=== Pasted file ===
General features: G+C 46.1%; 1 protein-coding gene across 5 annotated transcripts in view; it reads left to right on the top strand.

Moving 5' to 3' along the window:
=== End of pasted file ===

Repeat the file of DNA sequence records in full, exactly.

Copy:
General features: G+C 46.1%; 1 protein-coding gene across 5 annotated transcripts in view; it reads left to right on the top strand.

Moving 5' to 3' along the window: